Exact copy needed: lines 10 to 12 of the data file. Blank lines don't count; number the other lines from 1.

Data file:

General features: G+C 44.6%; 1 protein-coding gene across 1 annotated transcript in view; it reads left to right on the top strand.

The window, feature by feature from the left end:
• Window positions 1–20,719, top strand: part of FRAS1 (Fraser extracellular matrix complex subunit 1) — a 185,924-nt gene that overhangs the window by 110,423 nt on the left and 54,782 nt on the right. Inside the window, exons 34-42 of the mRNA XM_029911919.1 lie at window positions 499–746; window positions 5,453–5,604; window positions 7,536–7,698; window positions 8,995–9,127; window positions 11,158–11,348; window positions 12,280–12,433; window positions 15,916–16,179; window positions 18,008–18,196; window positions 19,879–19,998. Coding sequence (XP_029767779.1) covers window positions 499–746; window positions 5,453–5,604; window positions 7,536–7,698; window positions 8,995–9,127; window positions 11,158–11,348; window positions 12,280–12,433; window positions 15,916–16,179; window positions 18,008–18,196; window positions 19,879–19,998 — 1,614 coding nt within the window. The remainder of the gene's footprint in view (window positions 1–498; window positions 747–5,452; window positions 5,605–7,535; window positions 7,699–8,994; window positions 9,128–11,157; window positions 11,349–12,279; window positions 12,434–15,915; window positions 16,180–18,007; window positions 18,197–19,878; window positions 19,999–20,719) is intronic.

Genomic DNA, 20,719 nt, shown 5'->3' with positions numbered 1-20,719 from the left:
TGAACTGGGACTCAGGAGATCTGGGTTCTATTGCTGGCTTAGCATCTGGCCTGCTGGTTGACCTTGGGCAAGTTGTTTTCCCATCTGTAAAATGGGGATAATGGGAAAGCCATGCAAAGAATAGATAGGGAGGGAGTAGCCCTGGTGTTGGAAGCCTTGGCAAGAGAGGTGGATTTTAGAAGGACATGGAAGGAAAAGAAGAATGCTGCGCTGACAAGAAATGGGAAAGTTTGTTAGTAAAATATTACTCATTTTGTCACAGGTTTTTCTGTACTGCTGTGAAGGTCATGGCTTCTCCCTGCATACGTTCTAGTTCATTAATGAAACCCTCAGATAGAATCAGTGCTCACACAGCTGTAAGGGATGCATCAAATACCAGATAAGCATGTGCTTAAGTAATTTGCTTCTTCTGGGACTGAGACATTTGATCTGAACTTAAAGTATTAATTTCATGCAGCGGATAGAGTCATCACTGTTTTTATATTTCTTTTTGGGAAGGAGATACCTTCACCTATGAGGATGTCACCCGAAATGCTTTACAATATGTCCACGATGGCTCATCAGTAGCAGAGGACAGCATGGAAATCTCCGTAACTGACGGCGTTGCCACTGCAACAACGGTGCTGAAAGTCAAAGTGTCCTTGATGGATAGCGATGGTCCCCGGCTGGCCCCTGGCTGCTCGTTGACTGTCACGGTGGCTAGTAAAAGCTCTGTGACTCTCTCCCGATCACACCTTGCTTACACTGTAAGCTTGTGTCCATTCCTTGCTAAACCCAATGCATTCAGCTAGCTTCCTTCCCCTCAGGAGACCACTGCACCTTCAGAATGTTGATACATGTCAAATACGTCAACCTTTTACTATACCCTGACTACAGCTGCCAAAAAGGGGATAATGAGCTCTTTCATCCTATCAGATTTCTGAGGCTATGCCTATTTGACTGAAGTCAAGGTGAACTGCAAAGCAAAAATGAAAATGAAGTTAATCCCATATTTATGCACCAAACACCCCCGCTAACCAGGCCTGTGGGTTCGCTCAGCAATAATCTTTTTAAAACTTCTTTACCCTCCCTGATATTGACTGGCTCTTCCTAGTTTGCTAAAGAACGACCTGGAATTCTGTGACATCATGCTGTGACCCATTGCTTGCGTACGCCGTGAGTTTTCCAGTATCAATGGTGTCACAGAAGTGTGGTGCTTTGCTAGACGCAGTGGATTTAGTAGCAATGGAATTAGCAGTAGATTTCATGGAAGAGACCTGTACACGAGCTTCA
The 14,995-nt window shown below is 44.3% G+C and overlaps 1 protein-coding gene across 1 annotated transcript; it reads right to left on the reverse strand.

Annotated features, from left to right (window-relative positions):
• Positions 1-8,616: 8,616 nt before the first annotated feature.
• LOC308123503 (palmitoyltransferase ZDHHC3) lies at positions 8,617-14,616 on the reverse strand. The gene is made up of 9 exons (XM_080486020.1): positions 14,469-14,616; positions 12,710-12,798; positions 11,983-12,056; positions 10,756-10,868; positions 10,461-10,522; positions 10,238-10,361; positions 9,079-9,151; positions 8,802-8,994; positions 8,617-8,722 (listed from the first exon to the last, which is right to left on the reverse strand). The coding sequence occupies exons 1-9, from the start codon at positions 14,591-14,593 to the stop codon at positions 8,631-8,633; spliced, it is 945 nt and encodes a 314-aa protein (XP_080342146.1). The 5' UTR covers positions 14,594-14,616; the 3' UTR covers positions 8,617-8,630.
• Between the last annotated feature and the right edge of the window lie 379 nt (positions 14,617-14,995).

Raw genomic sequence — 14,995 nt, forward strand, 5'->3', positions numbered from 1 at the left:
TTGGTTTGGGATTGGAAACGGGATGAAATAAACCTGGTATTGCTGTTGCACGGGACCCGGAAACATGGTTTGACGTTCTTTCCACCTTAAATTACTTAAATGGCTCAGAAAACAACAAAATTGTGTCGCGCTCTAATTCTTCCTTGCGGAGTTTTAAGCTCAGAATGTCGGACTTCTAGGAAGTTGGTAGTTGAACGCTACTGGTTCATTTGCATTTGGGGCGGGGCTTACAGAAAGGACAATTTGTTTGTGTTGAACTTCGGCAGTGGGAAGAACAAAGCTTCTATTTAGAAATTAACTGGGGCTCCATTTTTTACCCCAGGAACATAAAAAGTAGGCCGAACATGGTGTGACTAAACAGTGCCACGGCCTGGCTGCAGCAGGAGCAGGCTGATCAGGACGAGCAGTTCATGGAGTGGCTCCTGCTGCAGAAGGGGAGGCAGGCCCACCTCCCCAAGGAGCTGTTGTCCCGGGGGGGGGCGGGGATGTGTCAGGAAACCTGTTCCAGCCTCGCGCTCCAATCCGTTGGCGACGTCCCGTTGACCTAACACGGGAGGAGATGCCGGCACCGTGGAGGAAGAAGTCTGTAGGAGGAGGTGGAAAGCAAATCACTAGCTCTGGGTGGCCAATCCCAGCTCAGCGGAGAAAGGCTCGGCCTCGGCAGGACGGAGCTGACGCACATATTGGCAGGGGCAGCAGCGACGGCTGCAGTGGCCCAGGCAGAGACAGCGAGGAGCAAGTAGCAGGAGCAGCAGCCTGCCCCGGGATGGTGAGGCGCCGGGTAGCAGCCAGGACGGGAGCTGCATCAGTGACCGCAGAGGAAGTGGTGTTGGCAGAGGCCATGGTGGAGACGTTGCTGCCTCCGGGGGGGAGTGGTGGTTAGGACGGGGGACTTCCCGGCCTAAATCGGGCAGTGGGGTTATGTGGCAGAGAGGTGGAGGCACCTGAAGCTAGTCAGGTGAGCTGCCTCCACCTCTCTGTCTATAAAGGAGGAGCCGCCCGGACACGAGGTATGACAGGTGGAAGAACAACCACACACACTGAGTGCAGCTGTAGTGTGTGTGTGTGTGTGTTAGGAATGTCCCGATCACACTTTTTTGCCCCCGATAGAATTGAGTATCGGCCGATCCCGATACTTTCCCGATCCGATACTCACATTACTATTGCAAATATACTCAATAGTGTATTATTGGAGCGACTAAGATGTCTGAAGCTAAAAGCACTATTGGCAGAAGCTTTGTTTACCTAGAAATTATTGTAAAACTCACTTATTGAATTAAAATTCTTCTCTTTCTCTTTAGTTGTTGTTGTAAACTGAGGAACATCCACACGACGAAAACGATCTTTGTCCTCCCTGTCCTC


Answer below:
• Between the last annotated feature and the right edge of the window lie 379 nt (positions 14,617-14,995).

Raw genomic sequence — 14,995 nt, forward strand, 5'->3', positions numbered from 1 at the left:
TTGGTTTGGGATTGGAAACGGGATGAAATAAACCTGGTATTGCTGTTGCACGGGACCCGGAAACATGGTTTGACGTTCTTTCCACCTTAAATTACTTAAATGGCTCAGAAAACAACAAAATTGTGTCGCGCTCTAATTCTTCCTTGCGGAGTTTTAAGCTCAGAATGTCGGACTTCTAGGAAGTTGGTAGTTGAACGCTACTGGTTCATTTGCATTTGGGGCGGGGCTTACAGAAAGGACAATTTGTTTGTGTTGAACTTCGGCAGTGGGAAGAACAAAGCTTCTATTTAGAAATTAACTGGGGCTCCATTTTTTACCCCAGGAACATAAAAAGTAGGCCGAACATGGTGTGACTAAACAGTGCCACGGCCTGGCTGCAGCAGGAGCAGGCTGATCAGGACGAGCAGTTCATGGAGTGGCTCCTGCTGCAGAAGGGGAGGCAGGCCCACCTCCCCAAGGAGCTGTTGTCCCGGGGGGGGGCGGGGATGTGTCAGGAAACCTGTTCCAGCCTCGCGCTCCAATCCGTTGGCGACGTCCCGTTGACCTAACACGGGAGGAGATGCCGGCACCGTGGAGGAAGAAGTCTGTAGGAGGAGGTGGAAAGCAAATCACTAGCTCTGGGTGGCCAATCCCAGCTCAGCGGAGAAAGGCTCGGCCTCGGCAGGACGGAGCTGACGCACATATTGGCAGGGGCAGCAGCGACGGCTGCAGTGGCCCAGGCAGAGACAGCGAGGAGCAAGTAGCAGGAGCAGCAGCCTGCCCCGGGATGGTGAGGCGCCGGGTAGCAGCCAGGACGGGAGCTGCATCAGTGACCGCAGAGGAAGTGGTGTTGGCAGAGGCCATGGTGGAGACGTTGCTGCCTCCGGGGGGGAGTGGTGGTTAGGACGGGGGACTTCCCGGCCTAAATCGGGCAGTGGGGTTATGTGGCAGAGAGGTGGAGGCACCTGAAGCTAGTCAGGTGAGCTGCCTCCACCTCTCTGTCTATAAAGGAGGAGCCGCCCGGACACGAGGTATGACAGGTGGAAGAACAACCACACACACTGAGTGCAGCTGTAGTGTGTGTGTGTGTGTGTTAGGAATGTCCCGATCACACTTTTTTGCCCCCGATAGAATTGAGTATCGGCCGATCCCGATACTTTCCCGATCCGATACTCACATTACTATTGCAAATATACTCAATAGTGTATTATTGGAGCGACTAAGATGTCTGAAGCTAAAAGCACTATTGGCAGAAGCTTTGTTTACCTAGAAATTATTGTAAAACTCACTTATTGAATTAAAATTCTTCTCTTTCTCTTTAGTTGTTGTTGTAAACTGAGGAACATCCACACGACGAAAACGATCTTTGTCCTCCCTGTCCTC